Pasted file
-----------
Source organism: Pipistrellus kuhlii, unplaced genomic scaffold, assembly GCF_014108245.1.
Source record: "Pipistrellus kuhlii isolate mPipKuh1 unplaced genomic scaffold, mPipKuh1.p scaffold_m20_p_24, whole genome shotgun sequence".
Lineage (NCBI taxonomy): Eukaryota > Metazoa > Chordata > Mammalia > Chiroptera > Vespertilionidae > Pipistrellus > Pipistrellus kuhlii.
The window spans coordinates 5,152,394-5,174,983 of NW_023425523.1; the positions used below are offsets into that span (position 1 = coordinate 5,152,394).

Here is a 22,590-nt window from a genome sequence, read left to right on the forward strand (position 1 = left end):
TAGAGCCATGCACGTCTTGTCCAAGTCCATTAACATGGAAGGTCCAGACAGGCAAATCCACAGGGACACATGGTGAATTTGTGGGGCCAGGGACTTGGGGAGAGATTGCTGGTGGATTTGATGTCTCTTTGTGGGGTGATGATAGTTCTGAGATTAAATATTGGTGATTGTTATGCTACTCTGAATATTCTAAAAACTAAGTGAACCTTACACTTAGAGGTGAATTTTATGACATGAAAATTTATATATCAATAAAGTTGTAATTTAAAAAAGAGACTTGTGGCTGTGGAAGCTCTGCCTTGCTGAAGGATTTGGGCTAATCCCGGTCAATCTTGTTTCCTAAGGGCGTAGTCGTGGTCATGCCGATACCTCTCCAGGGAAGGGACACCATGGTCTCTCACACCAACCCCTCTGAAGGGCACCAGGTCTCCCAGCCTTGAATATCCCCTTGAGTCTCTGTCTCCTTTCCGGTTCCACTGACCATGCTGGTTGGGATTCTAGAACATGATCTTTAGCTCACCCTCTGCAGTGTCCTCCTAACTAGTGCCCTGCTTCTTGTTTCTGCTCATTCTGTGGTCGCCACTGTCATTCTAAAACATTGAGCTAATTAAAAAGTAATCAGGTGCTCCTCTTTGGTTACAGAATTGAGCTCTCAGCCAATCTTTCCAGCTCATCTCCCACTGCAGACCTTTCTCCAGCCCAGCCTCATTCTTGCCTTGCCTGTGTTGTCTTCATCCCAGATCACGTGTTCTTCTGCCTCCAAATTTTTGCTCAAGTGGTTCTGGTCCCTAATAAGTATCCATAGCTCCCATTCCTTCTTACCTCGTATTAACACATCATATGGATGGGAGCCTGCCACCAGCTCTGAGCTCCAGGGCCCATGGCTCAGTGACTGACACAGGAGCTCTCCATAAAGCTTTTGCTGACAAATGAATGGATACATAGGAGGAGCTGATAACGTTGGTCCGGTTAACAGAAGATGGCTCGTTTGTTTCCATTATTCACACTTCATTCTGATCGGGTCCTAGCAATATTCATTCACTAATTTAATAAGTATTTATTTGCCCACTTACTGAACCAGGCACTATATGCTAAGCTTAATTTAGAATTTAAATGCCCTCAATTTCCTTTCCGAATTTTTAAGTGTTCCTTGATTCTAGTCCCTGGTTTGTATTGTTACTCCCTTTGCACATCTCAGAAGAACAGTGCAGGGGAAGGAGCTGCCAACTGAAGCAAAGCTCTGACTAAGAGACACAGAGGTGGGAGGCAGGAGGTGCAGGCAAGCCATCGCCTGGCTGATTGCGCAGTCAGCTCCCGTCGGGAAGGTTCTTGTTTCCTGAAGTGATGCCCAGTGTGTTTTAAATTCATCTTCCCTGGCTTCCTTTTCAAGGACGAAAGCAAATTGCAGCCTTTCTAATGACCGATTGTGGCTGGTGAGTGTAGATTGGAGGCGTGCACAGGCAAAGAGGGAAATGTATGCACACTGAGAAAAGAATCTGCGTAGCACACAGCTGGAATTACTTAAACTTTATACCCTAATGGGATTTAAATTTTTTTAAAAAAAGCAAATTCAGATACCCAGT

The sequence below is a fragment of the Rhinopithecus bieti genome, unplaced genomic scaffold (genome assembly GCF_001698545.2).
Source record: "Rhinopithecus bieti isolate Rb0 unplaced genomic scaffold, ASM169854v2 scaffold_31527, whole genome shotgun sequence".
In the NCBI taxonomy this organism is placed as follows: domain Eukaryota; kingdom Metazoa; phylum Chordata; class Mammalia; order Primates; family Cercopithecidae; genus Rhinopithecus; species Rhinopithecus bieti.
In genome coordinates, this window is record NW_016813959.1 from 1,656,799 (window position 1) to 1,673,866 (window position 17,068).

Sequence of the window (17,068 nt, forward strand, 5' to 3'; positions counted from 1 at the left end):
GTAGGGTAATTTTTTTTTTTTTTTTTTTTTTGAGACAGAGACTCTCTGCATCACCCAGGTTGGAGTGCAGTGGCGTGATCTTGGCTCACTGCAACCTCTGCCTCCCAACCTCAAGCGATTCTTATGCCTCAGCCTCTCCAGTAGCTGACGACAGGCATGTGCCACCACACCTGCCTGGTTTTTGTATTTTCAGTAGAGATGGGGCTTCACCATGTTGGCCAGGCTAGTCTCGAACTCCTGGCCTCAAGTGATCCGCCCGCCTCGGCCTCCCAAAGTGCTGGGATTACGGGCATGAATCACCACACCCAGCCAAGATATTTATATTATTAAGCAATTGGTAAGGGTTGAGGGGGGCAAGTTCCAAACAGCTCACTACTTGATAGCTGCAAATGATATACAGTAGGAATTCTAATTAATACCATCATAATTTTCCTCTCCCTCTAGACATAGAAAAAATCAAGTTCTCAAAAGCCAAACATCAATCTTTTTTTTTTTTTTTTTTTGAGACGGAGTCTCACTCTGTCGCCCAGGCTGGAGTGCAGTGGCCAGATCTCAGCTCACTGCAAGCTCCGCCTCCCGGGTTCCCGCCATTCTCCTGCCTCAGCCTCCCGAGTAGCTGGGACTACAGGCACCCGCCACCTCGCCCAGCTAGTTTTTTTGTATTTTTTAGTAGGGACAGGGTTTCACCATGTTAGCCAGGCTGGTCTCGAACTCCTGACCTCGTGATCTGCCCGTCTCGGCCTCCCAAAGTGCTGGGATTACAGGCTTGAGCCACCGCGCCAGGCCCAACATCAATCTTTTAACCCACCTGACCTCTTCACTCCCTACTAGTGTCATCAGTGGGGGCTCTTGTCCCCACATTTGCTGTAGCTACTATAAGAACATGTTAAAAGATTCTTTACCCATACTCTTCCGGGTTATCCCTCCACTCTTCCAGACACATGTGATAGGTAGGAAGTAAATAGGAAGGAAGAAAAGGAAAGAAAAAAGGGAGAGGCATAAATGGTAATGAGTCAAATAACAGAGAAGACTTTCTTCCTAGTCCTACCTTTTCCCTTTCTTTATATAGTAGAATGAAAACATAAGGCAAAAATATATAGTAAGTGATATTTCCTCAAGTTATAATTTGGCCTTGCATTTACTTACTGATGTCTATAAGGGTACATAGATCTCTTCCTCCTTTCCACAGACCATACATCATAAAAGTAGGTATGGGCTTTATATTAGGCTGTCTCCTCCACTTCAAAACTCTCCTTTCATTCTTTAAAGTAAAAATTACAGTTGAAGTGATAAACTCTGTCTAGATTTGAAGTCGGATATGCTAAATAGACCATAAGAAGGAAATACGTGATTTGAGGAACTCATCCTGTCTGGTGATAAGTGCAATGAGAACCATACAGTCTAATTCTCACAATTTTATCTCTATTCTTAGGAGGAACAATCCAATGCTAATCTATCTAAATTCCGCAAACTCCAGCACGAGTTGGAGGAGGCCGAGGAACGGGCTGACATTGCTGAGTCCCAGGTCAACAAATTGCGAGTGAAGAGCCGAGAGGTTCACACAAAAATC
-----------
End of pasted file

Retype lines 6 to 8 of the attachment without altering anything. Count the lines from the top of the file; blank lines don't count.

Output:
TAGAGCCATGCACGTCTTGTCCAAGTCCATTAACATGGAAGGTCCAGACAGGCAAATCCACAGGGACACATGGTGAATTTGTGGGGCCAGGGACTTGGGGAGAGATTGCTGGTGGATTTGATGTCTCTTTGTGGGGTGATGATAGTTCTGAGATTAAATATTGGTGATTGTTATGCTACTCTGAATATTCTAAAAACTAAGTGAACCTTACACTTAGAGGTGAATTTTATGACATGAAAATTTATATATCAATAAAGTTGTAATTTAAAAAAGAGACTTGTGGCTGTGGAAGCTCTGCCTTGCTGAAGGATTTGGGCTAATCCCGGTCAATCTTGTTTCCTAAGGGCGTAGTCGTGGTCATGCCGATACCTCTCCAGGGAAGGGACACCATGGTCTCTCACACCAACCCCTCTGAAGGGCACCAGGTCTCCCAGCCTTGAATATCCCCTTGAGTCTCTGTCTCCTTTCCGGTTCCACTGACCATGCTGGTTGGGATTCTAGAACATGATCTTTAGCTCACCCTCTGCAGTGTCCTCCTAACTAGTGCCCTGCTTCTTGTTTCTGCTCATTCTGTGGTCGCCACTGTCATTCTAAAACATTGAGCTAATTAAAAAGTAATCAGGTGCTCCTCTTTGGTTACAGAATTGAGCTCTCAGCCAATCTTTCCAGCTCATCTCCCACTGCAGACCTTTCTCCAGCCCAGCCTCATTCTTGCCTTGCCTGTGTTGTCTTCATCCCAGATCACGTGTTCTTCTGCCTCCAAATTTTTGCTCAAGTGGTTCTGGTCCCTAATAAGTATCCATAGCTCCCATTCCTTCTTACCTCGTATTAACACATCATATGGATGGGAGCCTGCCACCAGCTCTGAGCTCCAGGGCCCATGGCTCAGTGACTGACACAGGAGCTCTCCATAAAGCTTTTGCTGACAAATGAATGGATACATAGGAGGAGCTGATAACGTTGGTCCGGTTAACAGAAGATGGCTCGTTTGTTTCCATTATTCACACTTCATTCTGATCGGGTCCTAGCAATATTCATTCACTAATTTAATAAGTATTTATTTGCCCACTTACTGAACCAGGCACTATATGCTAAGCTTAATTTAGAATTTAAATGCCCTCAATTTCCTTTCCGAATTTTTAAGTGTTCCTTGATTCTAGTCCCTGGTTTGTATTGTTACTCCCTTTGCACATCTCAGAAGAACAGTGCAGGGGAAGGAGCTGCCAACTGAAGCAAAGCTCTGACTAAGAGACACAGAGGTGGGAGGCAGGAGGTGCAGGCAAGCCATCGCCTGGCTGATTGCGCAGTCAGCTCCCGTCGGGAAGGTTCTTGTTTCCTGAAGTGATGCCCAGTGTGTTTTAAATTCATCTTCCCTGGCTTCCTTTTCAAGGACGAAAGCAAATTGCAGCCTTTCTAATGACCGATTGTGGCTGGTGAGTGTAGATTGGAGGCGTGCACAGGCAAAGAGGGAAATGTATGCACACTGAGAAAAGAATCTGCGTAGCACACAGCTGGAATTACTTAAACTTTATACCCTAATGGGATTTAAATTTTTTTAAAAAAAGCAAATTCAGATACCCAGT

The sequence below is a fragment of the Rhinopithecus bieti genome, unplaced genomic scaffold (genome assembly GCF_001698545.2).
Source record: "Rhinopithecus bieti isolate Rb0 unplaced genomic scaffold, ASM169854v2 scaffold_31527, whole genome shotgun sequence".